Time Out for Oneself

By Charlotte Rodriguez, American Red Cross Public Affairs

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Rachel Brubabu, American Red Cross volunteer from Ohio, took advantage of a quiet spot and beautiful weather in North Carolina to read in some off-duty moments.  On disaster assignments for weeks at a time, volunteers are encouraged to take  care of themselves  so that they can continue taking good care of others.

A volunteer for about a year, this is Rachel’s first deployment but she’s already served in two states. She first went to Florida where she worked in an evacuation shelter and was sent to North Carolina when that shelter closed.  In North Carolina, she has been assisting with the distribution of cleaning supplies to residents as they return to their homes.

In her home chapter, Rachel serves on a Disaster Action Team and has helped install smoke detectors through the Home Fires Campaign.  .

“I started volunteering to help people and that is what I am doing,” she said.

Red Cross volunteer aids citizen in need of medical help

By Mark Mason

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There are no ‘wrong turns’ on the road of life. Nobody knows that better than American Red Cross Volunteer Marian Green who recently came to the aid of a woman suspected of having a heart attack. Marian manages the Red Cross Donation Center in Lumberton, North Carolina.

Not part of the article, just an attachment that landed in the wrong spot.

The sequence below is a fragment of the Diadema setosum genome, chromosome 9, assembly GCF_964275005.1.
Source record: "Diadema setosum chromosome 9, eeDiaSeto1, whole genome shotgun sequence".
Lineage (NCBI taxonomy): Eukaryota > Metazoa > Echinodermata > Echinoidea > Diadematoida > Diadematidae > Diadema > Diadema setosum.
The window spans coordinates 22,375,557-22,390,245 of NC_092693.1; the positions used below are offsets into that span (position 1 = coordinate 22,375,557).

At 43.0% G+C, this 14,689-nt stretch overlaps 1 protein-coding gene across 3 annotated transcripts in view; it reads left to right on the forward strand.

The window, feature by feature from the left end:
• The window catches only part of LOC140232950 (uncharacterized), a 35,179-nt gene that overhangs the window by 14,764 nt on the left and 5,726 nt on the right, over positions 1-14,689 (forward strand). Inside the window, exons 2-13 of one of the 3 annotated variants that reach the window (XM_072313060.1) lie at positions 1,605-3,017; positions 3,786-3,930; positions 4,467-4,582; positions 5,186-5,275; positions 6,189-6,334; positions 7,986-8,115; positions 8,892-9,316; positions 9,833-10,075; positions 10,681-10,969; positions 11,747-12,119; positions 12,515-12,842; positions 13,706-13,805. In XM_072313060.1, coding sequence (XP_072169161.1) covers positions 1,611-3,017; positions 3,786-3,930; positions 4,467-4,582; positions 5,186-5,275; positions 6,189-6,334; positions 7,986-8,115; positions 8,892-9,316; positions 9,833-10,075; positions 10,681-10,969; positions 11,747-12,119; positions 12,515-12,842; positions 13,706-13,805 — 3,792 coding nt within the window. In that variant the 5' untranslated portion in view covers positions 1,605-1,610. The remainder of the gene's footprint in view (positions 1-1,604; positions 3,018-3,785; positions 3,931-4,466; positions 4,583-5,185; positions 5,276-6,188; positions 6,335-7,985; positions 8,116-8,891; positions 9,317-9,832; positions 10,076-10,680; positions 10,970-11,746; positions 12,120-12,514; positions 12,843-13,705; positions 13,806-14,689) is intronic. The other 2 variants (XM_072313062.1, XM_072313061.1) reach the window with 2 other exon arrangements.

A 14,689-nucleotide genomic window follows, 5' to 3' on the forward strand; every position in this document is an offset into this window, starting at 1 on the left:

On Wednesday, Oct. 26, after a busy morning of sorting out donations for the victims of Hurricane Matthew, Marion decided to make a lunch run for her staff.

“I took a wrong turn and got lost, so I pulled into a gas station to ask for directions and I noticed the attendant wasn’t looking very well,” said Marian, who is a retired Emergency Medical Technician. “I saw that she was having trouble breathing so I had her sit down. She had all the indications of someone having a heart attack… I asked her if I could call for help and she said, ‘OK.’ When the ambulance arrived, they evaluated her and immediately rushed her to the emergency room.”

After hearing the news of what had happened, Red Cross Volunteers at the donation center gave their supervisor a well-deserved standing ovation.

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The Hospital was unable to comment on the victims condition.

Canadian Red Cross Worker Inspires Her Family to Volunteer

By Courtney Wilson, Canadian Red Cross Public Affairs

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It can be difficult to work in a disaster situation. You meet people who have lost everything, and you see communities that have been completely devastated. The days are long and the work is hard, and when you get home it can be challenging for loved ones to truly understand what you have experienced.

Sarah Oberholzer, from the Canadian Red Cross was deployed to Goldsboro, North Carolina to support the American Red Cross response to Hurricane Matthew.